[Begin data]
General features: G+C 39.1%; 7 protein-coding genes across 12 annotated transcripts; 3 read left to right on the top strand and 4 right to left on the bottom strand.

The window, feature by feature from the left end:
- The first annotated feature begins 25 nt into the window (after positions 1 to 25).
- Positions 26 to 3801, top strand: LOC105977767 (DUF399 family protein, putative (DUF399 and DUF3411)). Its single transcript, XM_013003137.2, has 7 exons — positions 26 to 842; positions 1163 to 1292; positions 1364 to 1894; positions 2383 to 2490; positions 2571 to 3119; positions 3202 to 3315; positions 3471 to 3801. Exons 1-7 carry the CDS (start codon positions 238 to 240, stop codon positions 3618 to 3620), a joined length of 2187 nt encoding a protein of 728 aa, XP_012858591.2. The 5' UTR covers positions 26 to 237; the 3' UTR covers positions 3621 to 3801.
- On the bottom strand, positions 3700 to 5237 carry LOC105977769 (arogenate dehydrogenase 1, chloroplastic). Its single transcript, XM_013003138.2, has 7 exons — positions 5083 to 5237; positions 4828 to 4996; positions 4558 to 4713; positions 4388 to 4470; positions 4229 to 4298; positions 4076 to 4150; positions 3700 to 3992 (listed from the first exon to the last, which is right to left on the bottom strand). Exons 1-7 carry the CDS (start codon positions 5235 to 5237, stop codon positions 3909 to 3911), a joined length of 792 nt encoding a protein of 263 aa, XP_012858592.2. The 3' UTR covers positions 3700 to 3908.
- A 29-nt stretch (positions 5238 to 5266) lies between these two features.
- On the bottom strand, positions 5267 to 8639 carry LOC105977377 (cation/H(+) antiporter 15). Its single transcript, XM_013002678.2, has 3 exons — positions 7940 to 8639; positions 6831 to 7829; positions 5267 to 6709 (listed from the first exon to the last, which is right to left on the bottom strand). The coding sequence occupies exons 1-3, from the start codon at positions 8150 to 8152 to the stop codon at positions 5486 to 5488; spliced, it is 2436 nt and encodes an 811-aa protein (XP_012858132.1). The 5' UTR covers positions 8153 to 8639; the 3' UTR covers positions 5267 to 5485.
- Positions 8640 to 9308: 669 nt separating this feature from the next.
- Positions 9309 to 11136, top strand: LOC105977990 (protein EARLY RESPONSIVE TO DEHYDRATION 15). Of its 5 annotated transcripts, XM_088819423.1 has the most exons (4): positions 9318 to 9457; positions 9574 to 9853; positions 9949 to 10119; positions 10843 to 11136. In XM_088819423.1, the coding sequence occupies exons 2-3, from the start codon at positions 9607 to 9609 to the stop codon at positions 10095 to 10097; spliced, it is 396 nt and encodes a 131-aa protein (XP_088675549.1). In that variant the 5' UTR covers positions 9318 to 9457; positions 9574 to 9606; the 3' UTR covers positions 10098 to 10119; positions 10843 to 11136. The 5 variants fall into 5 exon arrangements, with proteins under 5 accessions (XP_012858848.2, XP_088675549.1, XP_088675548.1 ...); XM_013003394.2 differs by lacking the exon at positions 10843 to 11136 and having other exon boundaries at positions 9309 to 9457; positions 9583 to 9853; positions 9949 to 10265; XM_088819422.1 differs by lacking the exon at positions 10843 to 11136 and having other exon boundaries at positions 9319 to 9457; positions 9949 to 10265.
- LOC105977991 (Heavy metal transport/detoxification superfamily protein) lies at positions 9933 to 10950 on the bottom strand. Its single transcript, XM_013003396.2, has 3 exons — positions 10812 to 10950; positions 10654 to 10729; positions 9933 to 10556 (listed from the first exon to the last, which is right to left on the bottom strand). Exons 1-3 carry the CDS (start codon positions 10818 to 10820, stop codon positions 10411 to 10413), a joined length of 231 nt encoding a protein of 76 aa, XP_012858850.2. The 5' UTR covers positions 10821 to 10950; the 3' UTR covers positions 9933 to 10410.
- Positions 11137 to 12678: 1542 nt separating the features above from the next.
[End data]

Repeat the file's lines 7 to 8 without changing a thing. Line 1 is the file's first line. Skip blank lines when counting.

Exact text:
- On the bottom strand, positions 5267 to 8639 carry LOC105977377 (cation/H(+) antiporter 15). Its single transcript, XM_013002678.2, has 3 exons — positions 7940 to 8639; positions 6831 to 7829; positions 5267 to 6709 (listed from the first exon to the last, which is right to left on the bottom strand). The coding sequence occupies exons 1-3, from the start codon at positions 8150 to 8152 to the stop codon at positions 5486 to 5488; spliced, it is 2436 nt and encodes an 811-aa protein (XP_012858132.1). The 5' UTR covers positions 8153 to 8639; the 3' UTR covers positions 5267 to 5485.
- Positions 8640 to 9308: 669 nt separating this feature from the next.